I came across a post from our friends at PPC Hero about 5 Facebook Settings to Audit in Your Account. I’ve been spending a good chunk of my days in LinkedIn lately so that post got me thinking.
Which settings are folks potentially overlooking in their LinkedIn campaigns that could be costing them money or impacting their efforts?
Below is what I think is worth checking out on a quarterly or bi-yearly basis specifically for LinkedIn.
In my opinion, LinkedIn is one of the trickiest channels for conversion tracking because of the fact you have to individually select your conversions at the campaign level. Miss this step and you’re left with no conversion tracking.
You can now apply conversions to your selected campaigns when setting up conversion tracking (which is a new and useful addition to the previously painful process).
It’s worth noting that in April 2018, LinkedIn released conversion windows. This allows advertisers the ability to customize the number of days after a click that a conversion is recorded. This allows advertisers additional control over their LinkedIn conversion reporting.
Even after setting up and applying your conversion tracking, you may still run into some differences in reporting. The most common issue I have had is in regards to time-zone differences and LinkedIn’s built-in timezone, especially for my clients who are on the West Coast.
It’s always worth checking out your conversion tracking to make sure one of your conversions didn’t deactivate without your knowing.
To do this head to Account Assets > Website Tracking > Conversion Tracking to see an overview of all of your tracking.
If you have clients who request for their ads to not run on specific websites, it is worth checking to make sure your block lists are applied to the appropriate campaigns.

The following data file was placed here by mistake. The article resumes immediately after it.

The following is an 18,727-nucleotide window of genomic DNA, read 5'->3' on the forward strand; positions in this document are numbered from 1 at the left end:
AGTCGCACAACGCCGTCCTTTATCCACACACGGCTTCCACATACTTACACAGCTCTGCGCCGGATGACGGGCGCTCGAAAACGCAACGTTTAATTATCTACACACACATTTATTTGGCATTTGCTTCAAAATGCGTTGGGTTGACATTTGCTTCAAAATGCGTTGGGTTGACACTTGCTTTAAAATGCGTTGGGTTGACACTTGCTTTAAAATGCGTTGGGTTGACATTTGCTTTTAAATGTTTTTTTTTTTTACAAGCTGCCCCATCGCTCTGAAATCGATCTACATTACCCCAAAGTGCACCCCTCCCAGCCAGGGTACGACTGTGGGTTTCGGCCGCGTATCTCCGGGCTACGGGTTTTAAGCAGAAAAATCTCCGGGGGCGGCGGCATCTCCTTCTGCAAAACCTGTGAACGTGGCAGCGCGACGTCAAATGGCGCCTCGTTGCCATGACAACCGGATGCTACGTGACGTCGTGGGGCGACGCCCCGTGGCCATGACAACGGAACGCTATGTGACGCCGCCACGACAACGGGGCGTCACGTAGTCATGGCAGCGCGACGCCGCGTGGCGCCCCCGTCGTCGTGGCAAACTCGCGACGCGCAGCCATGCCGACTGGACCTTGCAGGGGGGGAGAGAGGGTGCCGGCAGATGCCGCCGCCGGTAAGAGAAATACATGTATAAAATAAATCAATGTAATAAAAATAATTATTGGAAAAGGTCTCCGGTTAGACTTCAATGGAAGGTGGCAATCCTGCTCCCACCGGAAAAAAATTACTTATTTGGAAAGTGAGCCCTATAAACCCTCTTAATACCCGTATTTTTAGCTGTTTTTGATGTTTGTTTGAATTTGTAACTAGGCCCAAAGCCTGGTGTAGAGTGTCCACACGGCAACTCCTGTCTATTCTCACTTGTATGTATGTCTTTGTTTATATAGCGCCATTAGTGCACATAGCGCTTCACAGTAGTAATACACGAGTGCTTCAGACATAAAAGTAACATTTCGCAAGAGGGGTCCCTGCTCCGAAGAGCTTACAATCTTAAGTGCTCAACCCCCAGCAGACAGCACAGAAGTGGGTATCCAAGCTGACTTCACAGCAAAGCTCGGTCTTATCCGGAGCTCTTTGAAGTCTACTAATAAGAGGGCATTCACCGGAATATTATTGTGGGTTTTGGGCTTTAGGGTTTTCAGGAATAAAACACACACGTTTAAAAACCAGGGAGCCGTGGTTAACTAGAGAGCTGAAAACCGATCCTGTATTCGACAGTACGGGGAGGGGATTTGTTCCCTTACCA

If you want to know how to create block lists on LinkedIn, check out this post I wrote a while back. You only have to worry about block lists when your ads are running on the LinkedIn Audience Network.
To review your exclusions, head to the campaign of your choice and select the Audience tab. Scroll to the Audience Network section and select “Show Audience Network advanced options”. You’ll see any excluded categories and lists here.
Lists & Audiences
Audiences and lists are one of the easiest ways to take your B2B LinkedIn campaigns from good to better. Not only is it worth checking to make sure converters are excluded and the proper audiences are included or excluded, it’s also worth giving your lists a refresh. If you exclude current customers or are using any nurture strategies, it’s worth double-checking these settings from time to time.
Head to the Audience tab in your respective campaign and review your retargeting lists and targeted lists of accounts and contacts. For the best coverage, I always recommend uploading both the email addresses and accounts for maximum coverage and refreshing these lists at least once a quarter with once a month being even better.
As of October 2017, advertisers are able to use bid auto-optimization settings to reach campaign goals. For normal Sponsored Content campaigns, the options here are Awareness, Website Visits, and Website Conversions. Similar to other auto-optimization settings, this communicates to LinkedIn what your goals are so that LinkedIn will automatically raise and lower your bids to get the best possible return on your dollar.
For Lead Gen Form campaigns, the options are Awareness, Lead Form Opens and Lead Form Submissions. This is a relatively new addition and it’s something I was glad to see.
To check out this setting, select Bid and Budget in your campaign.
This is another setting that can really throw off your testing and data if set incorrectly. For campaigns where you want to test assets or calls-to-action as a fair A/B test, you will most certainly want “allow ads to enter auction evenly.” On new campaigns, this ad rotation setting is automatically set to “Optimize for performance (recommended)”.
To double check your ad rotation setting is correct, head to Bid and Budget in your campaign and scroll to the bottom. Select “Show end date, total budget, and ad rotation options.”
That concludes my lists of “must check” settings in your LinkedIn campaigns. The next time you find a spare minute, I’d recommend giving them a check to make sure everything is correct. If not, it can mean trouble for you and your clients.
What settings would you recommend reviewing on an on-going basis in LinkedIn? We’d love to hear your thoughts in the comments!